Aft hull support on Tee Nee Trailer

After lusting in my heart for sometime for a Flying Scot, I have just acquired boat # 4313, built in 1987, and her original trailer. She was donated to a Museum on Cape Cod, so it appears I am the second owner. She is actually in remarkably good condition, solid floors and decks, very few scars. Just lots of layers of bottom paint to be removed and the leading edge of the centerboard needing some dings filled. She came with all of her original paperwork and gear in tact including a new rudder, a decent set of Schurr sails and including a little used spinnaker. All we seem to be missing is one batten. The trailer is in need of work, bearings and some the of the rollers are frozen and bed supports are badly compromised by rust. But before I undertake the renovation I have an issue of how the rollers are set. My question: As she sits on the trailer, the keel bears on the center rollers and on the bunks, as I understand she should, supported forward, under the mast stanchion and at the aft end of the centerboard case. However the after-most center roller, mounted on the trailer's rear cross member, bears no weight nor do the two angled rollers on each side of it (which are somewhat misaligned). Is this correct? Do the after-most rollers simply provide alignment when the boat is being hauled and no hull support when the boat is fully loaded? Seems odd given the long overhang of the hull and the fact that the tie down strap goes over the hull right at the rear trailer cross member. That rear roller is fixed (ie. no vertical adjustment slots) so I assume it is correct if it is original equipment. The angle rollers can be adjusted for height to support the hull (and may have slipped over the years). But I now wonder if all of the other center line rollers (and beds) are too high. I can't lower her much as there is only a few inches between the hull and the fenders. Does anyone have this rig who can shed some light on what is the proper alignment relationship of all these parts? Many thanks. We are very happy to have found this boat and to be able to be part of the Association.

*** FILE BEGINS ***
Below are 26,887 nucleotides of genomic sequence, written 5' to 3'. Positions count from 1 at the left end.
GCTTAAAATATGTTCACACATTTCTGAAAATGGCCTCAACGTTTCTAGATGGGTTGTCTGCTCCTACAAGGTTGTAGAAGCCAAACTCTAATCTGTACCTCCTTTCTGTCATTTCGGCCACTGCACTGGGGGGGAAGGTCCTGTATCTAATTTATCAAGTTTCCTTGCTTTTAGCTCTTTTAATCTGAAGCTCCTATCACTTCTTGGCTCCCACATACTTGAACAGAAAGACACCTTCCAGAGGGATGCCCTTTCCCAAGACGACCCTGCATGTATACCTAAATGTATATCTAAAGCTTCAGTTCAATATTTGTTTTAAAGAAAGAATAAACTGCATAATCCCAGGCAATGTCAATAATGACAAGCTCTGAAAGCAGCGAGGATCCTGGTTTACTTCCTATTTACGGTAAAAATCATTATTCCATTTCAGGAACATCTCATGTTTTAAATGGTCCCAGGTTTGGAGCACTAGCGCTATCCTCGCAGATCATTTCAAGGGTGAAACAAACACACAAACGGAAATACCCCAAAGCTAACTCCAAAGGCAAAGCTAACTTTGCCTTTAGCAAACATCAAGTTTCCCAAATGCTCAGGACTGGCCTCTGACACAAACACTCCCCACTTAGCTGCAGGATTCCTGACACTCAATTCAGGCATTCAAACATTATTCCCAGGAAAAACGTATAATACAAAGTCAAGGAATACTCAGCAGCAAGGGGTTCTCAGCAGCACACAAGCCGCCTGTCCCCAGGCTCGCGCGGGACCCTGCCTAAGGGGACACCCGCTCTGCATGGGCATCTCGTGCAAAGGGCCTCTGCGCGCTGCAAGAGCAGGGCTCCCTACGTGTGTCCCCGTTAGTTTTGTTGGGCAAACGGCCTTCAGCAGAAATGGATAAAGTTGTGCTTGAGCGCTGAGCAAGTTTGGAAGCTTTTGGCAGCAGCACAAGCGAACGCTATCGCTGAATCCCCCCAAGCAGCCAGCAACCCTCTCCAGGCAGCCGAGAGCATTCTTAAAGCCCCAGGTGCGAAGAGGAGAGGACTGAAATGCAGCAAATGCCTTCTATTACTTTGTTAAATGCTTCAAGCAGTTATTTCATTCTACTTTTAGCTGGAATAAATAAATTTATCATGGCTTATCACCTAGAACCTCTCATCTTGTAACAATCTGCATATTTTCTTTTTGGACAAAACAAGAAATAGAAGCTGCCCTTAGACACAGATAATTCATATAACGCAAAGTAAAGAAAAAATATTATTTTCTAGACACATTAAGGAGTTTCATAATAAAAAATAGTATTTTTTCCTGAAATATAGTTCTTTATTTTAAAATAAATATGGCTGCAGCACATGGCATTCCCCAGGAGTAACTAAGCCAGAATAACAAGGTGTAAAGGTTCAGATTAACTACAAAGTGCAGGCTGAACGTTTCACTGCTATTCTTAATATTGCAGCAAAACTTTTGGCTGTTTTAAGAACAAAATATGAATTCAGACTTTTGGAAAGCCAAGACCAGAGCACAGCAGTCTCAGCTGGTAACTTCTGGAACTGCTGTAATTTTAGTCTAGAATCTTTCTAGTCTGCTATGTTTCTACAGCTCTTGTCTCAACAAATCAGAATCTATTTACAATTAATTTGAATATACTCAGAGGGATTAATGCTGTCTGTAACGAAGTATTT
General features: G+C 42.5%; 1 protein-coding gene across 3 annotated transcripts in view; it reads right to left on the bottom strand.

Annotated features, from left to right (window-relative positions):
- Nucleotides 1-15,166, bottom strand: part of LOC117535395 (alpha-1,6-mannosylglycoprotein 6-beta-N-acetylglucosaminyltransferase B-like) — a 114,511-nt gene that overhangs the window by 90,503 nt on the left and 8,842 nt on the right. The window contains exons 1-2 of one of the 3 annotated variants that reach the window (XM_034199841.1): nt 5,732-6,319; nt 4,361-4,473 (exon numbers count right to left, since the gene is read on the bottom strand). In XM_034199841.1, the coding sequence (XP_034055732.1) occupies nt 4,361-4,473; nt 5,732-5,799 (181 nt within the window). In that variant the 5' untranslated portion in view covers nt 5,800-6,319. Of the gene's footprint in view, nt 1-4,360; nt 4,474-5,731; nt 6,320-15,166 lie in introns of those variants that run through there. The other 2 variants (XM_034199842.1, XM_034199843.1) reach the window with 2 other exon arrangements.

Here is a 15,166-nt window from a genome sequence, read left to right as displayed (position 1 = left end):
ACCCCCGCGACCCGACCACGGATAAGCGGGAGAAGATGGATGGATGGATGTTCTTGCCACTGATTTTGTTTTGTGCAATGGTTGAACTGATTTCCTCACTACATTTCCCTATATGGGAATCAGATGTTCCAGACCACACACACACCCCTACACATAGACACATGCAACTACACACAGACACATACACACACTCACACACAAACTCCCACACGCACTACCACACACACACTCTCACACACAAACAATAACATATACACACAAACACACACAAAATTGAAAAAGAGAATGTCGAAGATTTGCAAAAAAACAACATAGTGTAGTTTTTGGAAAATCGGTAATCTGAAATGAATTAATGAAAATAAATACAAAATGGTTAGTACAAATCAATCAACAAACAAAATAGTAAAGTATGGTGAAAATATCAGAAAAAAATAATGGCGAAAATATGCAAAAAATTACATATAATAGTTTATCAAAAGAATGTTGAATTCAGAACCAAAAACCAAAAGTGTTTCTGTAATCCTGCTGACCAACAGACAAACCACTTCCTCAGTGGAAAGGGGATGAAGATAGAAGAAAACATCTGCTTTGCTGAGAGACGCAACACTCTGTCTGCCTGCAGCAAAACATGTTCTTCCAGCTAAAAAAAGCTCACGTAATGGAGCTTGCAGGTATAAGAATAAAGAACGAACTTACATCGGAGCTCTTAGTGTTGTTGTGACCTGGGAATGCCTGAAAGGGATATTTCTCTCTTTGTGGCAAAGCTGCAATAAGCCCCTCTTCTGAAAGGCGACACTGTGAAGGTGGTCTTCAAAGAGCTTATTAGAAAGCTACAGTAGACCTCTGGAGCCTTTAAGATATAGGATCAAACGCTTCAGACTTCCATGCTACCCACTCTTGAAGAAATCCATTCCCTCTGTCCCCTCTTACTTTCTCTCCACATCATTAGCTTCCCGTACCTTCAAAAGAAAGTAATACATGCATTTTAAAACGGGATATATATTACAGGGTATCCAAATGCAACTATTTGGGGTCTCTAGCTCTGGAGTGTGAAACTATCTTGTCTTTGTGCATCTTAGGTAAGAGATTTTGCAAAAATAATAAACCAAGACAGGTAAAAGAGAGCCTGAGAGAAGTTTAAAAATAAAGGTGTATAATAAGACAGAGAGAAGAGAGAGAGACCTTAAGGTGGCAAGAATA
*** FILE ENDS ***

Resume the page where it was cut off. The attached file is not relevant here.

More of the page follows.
Comments

Yes, The aft-most 4 inch roller is just for hauling out of the w

Yes, The aft-most 4 inch roller is just for hauling out of the water and does not support the boat when on the trailer. The 2 angled rollers next to it are also used only during the haul out as guides to initially align the bow on the trailer. They should somewhat fit the bow profile (as I understand) which is why their angle may look a bit odd to you. Also, as you fix up the trailer make sure to align the height of the bunks to just slightly support the boat. Most of the weight of the boat should be on the rollers under the keel. It will make you launchings a lot easier, plus that's how the boat was designed to be handled (or so I heard). The rollers should turn fairly smoothly of course, which is what I need to fix on my trailer. Good luck with your trailer and the Scot! Mario

MArio, Many thanks for the help and direction.

MArio, Many thanks for the help and direction.